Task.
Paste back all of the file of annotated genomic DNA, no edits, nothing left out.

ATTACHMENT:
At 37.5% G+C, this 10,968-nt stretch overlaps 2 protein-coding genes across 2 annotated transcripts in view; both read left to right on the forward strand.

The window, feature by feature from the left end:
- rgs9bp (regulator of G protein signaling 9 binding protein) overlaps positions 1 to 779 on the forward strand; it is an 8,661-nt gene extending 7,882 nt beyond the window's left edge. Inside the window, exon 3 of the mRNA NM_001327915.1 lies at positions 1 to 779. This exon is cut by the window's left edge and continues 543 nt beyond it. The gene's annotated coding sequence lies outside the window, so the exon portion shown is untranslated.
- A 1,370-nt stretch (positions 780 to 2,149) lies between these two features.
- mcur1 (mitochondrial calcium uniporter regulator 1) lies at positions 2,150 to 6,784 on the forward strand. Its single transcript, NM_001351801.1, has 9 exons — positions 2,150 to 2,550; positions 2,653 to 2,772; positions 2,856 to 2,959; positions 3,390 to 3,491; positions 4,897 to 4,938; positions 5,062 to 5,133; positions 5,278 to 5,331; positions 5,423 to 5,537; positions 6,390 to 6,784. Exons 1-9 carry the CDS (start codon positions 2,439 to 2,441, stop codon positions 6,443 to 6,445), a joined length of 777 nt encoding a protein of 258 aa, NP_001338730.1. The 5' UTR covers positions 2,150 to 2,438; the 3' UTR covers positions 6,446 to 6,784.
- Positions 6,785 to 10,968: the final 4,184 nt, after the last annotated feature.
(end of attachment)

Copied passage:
At 37.5% G+C, this 10,968-nt stretch overlaps 2 protein-coding genes across 2 annotated transcripts in view; both read left to right on the forward strand.

The window, feature by feature from the left end:
- rgs9bp (regulator of G protein signaling 9 binding protein) overlaps positions 1 to 779 on the forward strand; it is an 8,661-nt gene extending 7,882 nt beyond the window's left edge. Inside the window, exon 3 of the mRNA NM_001327915.1 lies at positions 1 to 779. This exon is cut by the window's left edge and continues 543 nt beyond it. The gene's annotated coding sequence lies outside the window, so the exon portion shown is untranslated.
- A 1,370-nt stretch (positions 780 to 2,149) lies between these two features.
- mcur1 (mitochondrial calcium uniporter regulator 1) lies at positions 2,150 to 6,784 on the forward strand. Its single transcript, NM_001351801.1, has 9 exons — positions 2,150 to 2,550; positions 2,653 to 2,772; positions 2,856 to 2,959; positions 3,390 to 3,491; positions 4,897 to 4,938; positions 5,062 to 5,133; positions 5,278 to 5,331; positions 5,423 to 5,537; positions 6,390 to 6,784. Exons 1-9 carry the CDS (start codon positions 2,439 to 2,441, stop codon positions 6,443 to 6,445), a joined length of 777 nt encoding a protein of 258 aa, NP_001338730.1. The 5' UTR covers positions 2,150 to 2,438; the 3' UTR covers positions 6,446 to 6,784.
- Positions 6,785 to 10,968: the final 4,184 nt, after the last annotated feature.